Not the Shard but 'the Shared' 

Arthur's Mission A ragged School - , And in a way back to where we started 
We finished at an example of Ragged School, another example of what the 'working classes' used to help them become better  educated

Wednesday, May 16, 2018

What you wish for (and more)

Come to Ealing Park Tavern -2nd June

Odd that I sometimes think back to when I did sewing (?) at Lawford Mead Junior School (Chelmsford)  with Miss Wiffen.

One of the things I used to (jokingly) talk about was a life of untold riches and the chance to indulge as I wished - in the meantime I was required to sew(?)

I suppose they were near perfect days - and the way that this is felt now to me is that little went wrong (in fact I had some illness, broke some bones and even spent some time in hospital) - but perhaps it's about problems being the province my parents were there to take care of?

There's a saying -' be careful what you wish for' - well there's also a condition which I I think is called the Eden Complex/Condition (I seem to recall Dave Stewart (of Eurythmics)  talking about it) - and we (in the developed world of the 21st Century)  are (in general) lucky people in so many ways - but we don't sometimes realise it.

As has been said  - I want to achieve immortality by not dying -Well so far so good and I'm (sometimes) content - even being listed as an 'Artist' as seen in the picture above seems like a good thing, sure things can irritate and annoy but let's keep it in proportion.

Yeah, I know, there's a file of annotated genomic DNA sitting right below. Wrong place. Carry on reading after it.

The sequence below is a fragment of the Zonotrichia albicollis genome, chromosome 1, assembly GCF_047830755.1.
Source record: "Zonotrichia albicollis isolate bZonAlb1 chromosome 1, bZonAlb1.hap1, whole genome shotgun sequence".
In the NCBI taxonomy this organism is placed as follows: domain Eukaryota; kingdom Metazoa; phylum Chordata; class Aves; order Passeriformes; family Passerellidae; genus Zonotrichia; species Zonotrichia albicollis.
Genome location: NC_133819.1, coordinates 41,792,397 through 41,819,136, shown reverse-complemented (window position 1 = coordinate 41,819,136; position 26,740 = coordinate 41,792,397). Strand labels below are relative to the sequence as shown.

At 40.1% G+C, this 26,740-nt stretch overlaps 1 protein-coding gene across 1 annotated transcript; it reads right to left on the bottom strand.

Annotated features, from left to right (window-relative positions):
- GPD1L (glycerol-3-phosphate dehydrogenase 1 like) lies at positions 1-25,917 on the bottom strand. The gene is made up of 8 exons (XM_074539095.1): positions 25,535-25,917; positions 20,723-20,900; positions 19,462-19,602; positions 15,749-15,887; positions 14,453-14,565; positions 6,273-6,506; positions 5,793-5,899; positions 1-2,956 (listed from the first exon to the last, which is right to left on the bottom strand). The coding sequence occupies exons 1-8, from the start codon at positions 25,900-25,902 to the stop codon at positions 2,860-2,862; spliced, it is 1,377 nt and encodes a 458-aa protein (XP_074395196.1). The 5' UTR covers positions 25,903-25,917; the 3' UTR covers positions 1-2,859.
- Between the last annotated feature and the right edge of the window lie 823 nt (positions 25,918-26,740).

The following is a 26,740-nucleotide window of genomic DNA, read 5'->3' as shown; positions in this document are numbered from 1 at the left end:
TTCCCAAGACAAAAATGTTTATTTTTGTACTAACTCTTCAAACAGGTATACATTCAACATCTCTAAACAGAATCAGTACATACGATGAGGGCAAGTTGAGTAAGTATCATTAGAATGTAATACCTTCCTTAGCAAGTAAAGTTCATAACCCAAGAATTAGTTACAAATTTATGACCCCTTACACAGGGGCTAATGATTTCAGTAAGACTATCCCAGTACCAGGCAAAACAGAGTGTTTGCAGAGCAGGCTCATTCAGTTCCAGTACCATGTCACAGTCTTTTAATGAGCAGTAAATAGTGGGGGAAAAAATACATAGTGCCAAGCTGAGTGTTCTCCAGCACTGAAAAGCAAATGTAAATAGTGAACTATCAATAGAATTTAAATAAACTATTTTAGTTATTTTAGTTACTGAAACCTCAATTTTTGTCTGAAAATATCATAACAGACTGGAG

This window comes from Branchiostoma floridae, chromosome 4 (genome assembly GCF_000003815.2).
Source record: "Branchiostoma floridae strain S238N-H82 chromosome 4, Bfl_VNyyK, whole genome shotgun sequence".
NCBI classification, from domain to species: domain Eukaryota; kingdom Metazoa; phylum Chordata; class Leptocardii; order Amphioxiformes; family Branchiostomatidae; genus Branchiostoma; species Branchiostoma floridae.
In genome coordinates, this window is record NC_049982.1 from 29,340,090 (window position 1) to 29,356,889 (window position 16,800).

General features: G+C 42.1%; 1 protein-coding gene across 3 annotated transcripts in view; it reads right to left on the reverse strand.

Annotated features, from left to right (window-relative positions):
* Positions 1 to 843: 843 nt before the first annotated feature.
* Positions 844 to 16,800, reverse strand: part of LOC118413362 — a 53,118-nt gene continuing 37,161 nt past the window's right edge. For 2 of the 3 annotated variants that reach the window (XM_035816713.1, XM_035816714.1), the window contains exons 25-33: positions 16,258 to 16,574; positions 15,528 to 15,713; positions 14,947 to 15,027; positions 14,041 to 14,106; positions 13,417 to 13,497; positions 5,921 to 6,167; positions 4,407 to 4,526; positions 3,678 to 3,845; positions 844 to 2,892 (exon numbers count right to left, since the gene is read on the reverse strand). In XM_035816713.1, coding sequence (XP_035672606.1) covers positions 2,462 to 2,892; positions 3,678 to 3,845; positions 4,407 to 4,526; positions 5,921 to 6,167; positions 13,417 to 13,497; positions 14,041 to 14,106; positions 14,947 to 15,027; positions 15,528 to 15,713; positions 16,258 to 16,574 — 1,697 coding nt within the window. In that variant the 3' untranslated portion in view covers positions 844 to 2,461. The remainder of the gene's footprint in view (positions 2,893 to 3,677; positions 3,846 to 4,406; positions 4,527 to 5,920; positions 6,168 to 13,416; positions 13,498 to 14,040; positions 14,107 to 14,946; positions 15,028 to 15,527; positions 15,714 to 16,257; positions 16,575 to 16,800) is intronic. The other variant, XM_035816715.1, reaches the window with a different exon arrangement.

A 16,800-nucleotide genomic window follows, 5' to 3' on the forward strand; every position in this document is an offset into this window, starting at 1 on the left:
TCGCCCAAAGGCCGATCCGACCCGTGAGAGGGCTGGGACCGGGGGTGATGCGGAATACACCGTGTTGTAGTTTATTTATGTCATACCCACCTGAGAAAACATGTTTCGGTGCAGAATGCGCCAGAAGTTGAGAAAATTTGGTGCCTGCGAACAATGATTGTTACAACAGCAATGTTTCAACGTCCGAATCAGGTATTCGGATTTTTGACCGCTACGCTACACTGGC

And Windows 10 updates

I've currently got a cracking Broadband service (up to about 75 Mbit/s ) Windows 10 (recent update 1) seemed to stop the Wifi working and knocked me down to about 6 Mbit/s, then along came Windows 10 and a further update and the wifi connection is working again.

All this nonsense (fairly inconsequential) reminds me of Windows installs from 20 years or so ago where a series of floppies were used and often needed to be undertaken repeatedly - now I've got a PC that can provide breathtaking video and understand (some) of what I say.


Saturday, May 12, 2018